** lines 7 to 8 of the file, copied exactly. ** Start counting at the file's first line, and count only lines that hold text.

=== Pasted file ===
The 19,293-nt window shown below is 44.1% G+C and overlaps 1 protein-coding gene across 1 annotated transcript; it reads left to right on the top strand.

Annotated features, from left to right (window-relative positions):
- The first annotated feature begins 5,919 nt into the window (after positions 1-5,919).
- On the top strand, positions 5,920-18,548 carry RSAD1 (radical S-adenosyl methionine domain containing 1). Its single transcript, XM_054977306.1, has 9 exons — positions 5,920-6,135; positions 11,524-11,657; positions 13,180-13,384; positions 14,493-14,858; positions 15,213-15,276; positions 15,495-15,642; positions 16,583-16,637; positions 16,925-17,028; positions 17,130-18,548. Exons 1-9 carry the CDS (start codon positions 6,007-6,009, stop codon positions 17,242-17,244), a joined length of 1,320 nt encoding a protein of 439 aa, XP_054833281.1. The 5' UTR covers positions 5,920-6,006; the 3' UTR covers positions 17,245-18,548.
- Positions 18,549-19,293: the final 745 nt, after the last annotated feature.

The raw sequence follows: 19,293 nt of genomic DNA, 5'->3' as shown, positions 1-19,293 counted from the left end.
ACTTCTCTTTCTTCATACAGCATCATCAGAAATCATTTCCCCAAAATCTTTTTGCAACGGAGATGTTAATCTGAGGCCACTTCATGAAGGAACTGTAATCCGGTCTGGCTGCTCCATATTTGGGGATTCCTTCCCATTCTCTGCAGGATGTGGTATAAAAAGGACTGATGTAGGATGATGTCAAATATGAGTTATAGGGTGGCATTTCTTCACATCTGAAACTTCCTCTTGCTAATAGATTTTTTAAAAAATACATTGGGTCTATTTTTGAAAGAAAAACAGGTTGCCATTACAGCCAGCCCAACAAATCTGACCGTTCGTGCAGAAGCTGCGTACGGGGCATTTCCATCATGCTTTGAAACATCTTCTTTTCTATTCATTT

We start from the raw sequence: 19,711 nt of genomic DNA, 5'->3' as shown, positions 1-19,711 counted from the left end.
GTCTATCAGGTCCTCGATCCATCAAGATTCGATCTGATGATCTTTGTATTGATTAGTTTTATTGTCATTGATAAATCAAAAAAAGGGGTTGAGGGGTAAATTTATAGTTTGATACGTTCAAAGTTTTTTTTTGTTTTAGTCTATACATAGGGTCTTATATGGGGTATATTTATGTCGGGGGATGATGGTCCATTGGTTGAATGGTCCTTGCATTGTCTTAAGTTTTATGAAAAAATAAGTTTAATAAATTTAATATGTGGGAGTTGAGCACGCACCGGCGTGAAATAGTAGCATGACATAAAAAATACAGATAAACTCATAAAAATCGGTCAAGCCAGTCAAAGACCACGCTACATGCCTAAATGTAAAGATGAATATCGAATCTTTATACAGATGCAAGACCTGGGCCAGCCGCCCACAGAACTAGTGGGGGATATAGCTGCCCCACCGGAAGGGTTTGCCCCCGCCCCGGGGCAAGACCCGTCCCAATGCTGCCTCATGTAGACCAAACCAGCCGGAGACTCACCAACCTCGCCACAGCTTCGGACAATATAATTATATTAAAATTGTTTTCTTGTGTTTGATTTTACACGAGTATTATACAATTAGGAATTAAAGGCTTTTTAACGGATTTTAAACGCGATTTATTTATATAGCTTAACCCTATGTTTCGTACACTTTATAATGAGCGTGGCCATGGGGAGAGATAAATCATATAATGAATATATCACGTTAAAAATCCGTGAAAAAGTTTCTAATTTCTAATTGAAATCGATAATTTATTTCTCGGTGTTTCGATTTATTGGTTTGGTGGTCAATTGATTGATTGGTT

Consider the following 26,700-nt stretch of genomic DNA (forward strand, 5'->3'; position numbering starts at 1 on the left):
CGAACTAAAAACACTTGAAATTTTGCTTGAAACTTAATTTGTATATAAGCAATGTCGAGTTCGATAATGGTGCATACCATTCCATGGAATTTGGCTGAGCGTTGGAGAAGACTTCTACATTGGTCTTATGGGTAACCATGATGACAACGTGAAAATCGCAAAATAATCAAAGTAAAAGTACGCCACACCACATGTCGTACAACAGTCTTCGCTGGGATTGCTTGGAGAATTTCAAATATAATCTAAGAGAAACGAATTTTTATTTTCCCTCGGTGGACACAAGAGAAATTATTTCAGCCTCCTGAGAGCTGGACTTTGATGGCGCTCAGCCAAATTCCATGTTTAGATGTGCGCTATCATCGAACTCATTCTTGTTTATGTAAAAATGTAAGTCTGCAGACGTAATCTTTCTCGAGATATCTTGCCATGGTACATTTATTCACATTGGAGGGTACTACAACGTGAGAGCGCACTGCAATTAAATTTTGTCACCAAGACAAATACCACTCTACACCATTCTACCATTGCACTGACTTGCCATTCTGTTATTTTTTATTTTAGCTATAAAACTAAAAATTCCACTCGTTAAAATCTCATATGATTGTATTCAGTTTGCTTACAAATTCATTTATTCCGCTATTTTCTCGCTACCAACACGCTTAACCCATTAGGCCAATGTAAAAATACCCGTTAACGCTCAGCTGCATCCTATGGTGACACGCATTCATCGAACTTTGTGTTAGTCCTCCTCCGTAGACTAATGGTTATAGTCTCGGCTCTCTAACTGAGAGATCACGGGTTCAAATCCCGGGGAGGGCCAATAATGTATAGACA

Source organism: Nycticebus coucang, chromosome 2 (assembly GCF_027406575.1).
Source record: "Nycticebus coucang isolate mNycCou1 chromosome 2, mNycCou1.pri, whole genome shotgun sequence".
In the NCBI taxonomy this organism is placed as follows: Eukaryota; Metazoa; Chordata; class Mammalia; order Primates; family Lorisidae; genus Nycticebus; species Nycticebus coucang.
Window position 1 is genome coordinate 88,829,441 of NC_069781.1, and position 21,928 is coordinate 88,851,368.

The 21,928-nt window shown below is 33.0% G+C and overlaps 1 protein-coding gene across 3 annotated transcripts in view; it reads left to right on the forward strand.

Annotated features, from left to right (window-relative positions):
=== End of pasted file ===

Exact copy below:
ACTTCTCTTTCTTCATACAGCATCATCAGAAATCATTTCCCCAAAATCTTTTTGCAACGGAGATGTTAATCTGAGGCCACTTCATGAAGGAACTGTAATCCGGTCTGGCTGCTCCATATTTGGGGATTCCTTCCCATTCTCTGCAGGATGTGGTATAAAAAGGACTGATGTAGGATGATGTCAAATATGAGTTATAGGGTGGCATTTCTTCACATCTGAAACTTCCTCTTGCTAATAGATTTTTTAAAAAATACATTGGGTCTATTTTTGAAAGAAAAACAGGTTGCCATTACAGCCAGCCCAACAAATCTGACCGTTCGTGCAGAAGCTGCGTACGGGGCATTTCCATCATGCTTTGAAACATCTTCTTTTCTATTCATTT

We start from the raw sequence: 19,711 nt of genomic DNA, 5'->3' as shown, positions 1-19,711 counted from the left end.